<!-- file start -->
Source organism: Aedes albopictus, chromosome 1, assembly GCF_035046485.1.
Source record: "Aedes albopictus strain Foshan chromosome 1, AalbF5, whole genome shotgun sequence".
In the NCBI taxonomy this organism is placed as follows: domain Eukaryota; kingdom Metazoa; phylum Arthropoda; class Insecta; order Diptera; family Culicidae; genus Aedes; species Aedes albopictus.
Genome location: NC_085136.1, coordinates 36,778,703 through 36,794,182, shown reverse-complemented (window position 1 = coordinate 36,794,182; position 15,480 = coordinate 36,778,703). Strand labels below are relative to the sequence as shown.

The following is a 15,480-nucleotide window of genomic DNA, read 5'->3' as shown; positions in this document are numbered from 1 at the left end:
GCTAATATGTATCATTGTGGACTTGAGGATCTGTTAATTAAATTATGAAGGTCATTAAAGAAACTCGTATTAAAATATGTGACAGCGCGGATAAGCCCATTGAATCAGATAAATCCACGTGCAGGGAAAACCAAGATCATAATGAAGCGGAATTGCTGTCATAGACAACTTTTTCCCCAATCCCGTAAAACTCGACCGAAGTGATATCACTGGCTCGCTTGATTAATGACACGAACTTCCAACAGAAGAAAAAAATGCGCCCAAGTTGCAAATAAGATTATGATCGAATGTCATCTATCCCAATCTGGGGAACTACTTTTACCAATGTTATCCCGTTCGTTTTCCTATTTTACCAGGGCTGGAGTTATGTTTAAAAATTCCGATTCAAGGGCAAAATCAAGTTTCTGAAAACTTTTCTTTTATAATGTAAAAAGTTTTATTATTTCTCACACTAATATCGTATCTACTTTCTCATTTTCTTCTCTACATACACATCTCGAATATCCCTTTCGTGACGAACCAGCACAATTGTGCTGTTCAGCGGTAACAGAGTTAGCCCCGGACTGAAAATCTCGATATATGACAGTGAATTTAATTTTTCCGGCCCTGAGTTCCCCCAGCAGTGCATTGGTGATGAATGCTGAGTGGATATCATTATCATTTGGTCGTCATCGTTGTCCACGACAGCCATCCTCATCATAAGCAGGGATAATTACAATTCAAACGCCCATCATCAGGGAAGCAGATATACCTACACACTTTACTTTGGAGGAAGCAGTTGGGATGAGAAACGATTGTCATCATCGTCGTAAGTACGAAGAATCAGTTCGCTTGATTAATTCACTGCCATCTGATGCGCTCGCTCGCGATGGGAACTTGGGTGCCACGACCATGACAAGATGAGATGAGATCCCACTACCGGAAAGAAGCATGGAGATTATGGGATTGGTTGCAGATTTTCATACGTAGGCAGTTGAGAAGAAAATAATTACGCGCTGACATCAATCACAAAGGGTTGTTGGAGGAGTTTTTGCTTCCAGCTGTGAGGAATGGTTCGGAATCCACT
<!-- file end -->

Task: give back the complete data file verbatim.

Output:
Source organism: Aedes albopictus, chromosome 1, assembly GCF_035046485.1.
Source record: "Aedes albopictus strain Foshan chromosome 1, AalbF5, whole genome shotgun sequence".
In the NCBI taxonomy this organism is placed as follows: domain Eukaryota; kingdom Metazoa; phylum Arthropoda; class Insecta; order Diptera; family Culicidae; genus Aedes; species Aedes albopictus.
Genome location: NC_085136.1, coordinates 36,778,703 through 36,794,182, shown reverse-complemented (window position 1 = coordinate 36,794,182; position 15,480 = coordinate 36,778,703). Strand labels below are relative to the sequence as shown.

The following is a 15,480-nucleotide window of genomic DNA, read 5'->3' as shown; positions in this document are numbered from 1 at the left end:
GCTAATATGTATCATTGTGGACTTGAGGATCTGTTAATTAAATTATGAAGGTCATTAAAGAAACTCGTATTAAAATATGTGACAGCGCGGATAAGCCCATTGAATCAGATAAATCCACGTGCAGGGAAAACCAAGATCATAATGAAGCGGAATTGCTGTCATAGACAACTTTTTCCCCAATCCCGTAAAACTCGACCGAAGTGATATCACTGGCTCGCTTGATTAATGACACGAACTTCCAACAGAAGAAAAAAATGCGCCCAAGTTGCAAATAAGATTATGATCGAATGTCATCTATCCCAATCTGGGGAACTACTTTTACCAATGTTATCCCGTTCGTTTTCCTATTTTACCAGGGCTGGAGTTATGTTTAAAAATTCCGATTCAAGGGCAAAATCAAGTTTCTGAAAACTTTTCTTTTATAATGTAAAAAGTTTTATTATTTCTCACACTAATATCGTATCTACTTTCTCATTTTCTTCTCTACATACACATCTCGAATATCCCTTTCGTGACGAACCAGCACAATTGTGCTGTTCAGCGGTAACAGAGTTAGCCCCGGACTGAAAATCTCGATATATGACAGTGAATTTAATTTTTCCGGCCCTGAGTTCCCCCAGCAGTGCATTGGTGATGAATGCTGAGTGGATATCATTATCATTTGGTCGTCATCGTTGTCCACGACAGCCATCCTCATCATAAGCAGGGATAATTACAATTCAAACGCCCATCATCAGGGAAGCAGATATACCTACACACTTTACTTTGGAGGAAGCAGTTGGGATGAGAAACGATTGTCATCATCGTCGTAAGTACGAAGAATCAGTTCGCTTGATTAATTCACTGCCATCTGATGCGCTCGCTCGCGATGGGAACTTGGGTGCCACGACCATGACAAGATGAGATGAGATCCCACTACCGGAAAGAAGCATGGAGATTATGGGATTGGTTGCAGATTTTCATACGTAGGCAGTTGAGAAGAAAATAATTACGCGCTGACATCAATCACAAAGGGTTGTTGGAGGAGTTTTTGCTTCCAGCTGTGAGGAATGGTTCGGAATCCACT